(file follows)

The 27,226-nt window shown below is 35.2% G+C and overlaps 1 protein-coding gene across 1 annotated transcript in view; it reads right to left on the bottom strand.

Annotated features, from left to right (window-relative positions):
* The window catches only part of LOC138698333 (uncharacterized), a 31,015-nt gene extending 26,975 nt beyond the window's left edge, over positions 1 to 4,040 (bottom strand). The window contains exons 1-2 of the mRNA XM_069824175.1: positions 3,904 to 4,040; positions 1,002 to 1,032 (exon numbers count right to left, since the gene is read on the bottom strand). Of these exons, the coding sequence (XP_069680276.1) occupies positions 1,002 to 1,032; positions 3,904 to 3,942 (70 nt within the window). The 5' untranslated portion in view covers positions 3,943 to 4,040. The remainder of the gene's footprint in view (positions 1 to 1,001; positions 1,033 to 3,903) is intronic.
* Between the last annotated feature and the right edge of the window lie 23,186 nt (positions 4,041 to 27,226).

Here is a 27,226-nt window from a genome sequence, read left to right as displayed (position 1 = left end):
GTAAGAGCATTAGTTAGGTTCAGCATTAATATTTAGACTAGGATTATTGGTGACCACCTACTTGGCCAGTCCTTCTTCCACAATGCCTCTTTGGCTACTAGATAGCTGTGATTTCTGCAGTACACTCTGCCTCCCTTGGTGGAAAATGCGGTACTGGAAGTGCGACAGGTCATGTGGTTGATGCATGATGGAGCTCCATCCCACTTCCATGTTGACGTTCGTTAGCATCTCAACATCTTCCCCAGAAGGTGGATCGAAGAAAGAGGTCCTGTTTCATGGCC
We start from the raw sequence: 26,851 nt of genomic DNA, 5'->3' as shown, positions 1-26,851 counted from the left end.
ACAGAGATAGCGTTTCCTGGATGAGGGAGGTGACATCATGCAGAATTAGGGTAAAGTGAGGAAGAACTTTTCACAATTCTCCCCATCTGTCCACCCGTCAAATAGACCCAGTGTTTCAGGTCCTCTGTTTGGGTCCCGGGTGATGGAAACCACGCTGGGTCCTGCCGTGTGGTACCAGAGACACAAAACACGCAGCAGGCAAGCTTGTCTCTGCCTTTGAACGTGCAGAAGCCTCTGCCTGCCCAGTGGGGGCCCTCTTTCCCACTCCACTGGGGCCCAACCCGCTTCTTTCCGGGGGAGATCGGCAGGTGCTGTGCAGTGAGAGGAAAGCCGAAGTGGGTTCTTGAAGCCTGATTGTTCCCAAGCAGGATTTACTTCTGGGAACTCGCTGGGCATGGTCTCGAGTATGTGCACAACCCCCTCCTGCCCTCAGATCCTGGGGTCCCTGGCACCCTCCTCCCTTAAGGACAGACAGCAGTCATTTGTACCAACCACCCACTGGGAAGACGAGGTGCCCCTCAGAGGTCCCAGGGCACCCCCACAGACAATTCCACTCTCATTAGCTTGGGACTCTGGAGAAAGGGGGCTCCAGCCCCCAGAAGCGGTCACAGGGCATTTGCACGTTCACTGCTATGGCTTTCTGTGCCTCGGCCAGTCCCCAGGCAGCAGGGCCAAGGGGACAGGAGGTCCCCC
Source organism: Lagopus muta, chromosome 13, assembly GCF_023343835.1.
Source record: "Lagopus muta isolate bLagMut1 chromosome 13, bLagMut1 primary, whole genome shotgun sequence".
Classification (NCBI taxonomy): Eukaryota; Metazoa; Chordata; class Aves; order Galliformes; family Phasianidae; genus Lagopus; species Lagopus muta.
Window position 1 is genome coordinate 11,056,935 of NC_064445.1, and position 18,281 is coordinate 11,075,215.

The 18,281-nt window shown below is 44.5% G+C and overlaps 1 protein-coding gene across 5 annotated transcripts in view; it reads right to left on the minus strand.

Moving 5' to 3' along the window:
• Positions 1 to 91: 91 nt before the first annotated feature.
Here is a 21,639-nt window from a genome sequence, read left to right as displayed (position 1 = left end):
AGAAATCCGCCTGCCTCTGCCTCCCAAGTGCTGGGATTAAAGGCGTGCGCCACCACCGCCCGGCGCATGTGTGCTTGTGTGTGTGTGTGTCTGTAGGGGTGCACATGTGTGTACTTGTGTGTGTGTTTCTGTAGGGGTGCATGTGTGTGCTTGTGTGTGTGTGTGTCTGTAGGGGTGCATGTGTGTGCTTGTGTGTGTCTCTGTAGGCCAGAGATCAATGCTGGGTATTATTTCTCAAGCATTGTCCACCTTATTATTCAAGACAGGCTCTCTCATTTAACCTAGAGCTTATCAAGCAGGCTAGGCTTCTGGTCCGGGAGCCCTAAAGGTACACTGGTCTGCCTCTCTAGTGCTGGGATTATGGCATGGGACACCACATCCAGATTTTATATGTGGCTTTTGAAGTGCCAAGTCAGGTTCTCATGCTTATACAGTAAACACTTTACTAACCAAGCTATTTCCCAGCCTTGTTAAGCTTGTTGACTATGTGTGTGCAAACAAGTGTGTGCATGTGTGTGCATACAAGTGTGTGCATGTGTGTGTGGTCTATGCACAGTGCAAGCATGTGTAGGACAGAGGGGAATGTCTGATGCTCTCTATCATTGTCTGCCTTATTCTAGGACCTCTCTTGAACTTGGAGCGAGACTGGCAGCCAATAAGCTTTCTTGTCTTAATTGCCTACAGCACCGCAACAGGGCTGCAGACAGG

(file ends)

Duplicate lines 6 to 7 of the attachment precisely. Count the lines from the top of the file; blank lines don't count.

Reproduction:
GTAAGAGCATTAGTTAGGTTCAGCATTAATATTTAGACTAGGATTATTGGTGACCACCTACTTGGCCAGTCCTTCTTCCACAATGCCTCTTTGGCTACTAGATAGCTGTGATTTCTGCAGTACACTCTGCCTCCCTTGGTGGAAAATGCGGTACTGGAAGTGCGACAGGTCATGTGGTTGATGCATGATGGAGCTCCATCCCACTTCCATGTTGACGTTCGTTAGCATCTCAACATCTTCCCCAGAAGGTGGATCGAAGAAAGAGGTCCTGTTTCATGGCC
We start from the raw sequence: 26,851 nt of genomic DNA, 5'->3' as shown, positions 1-26,851 counted from the left end.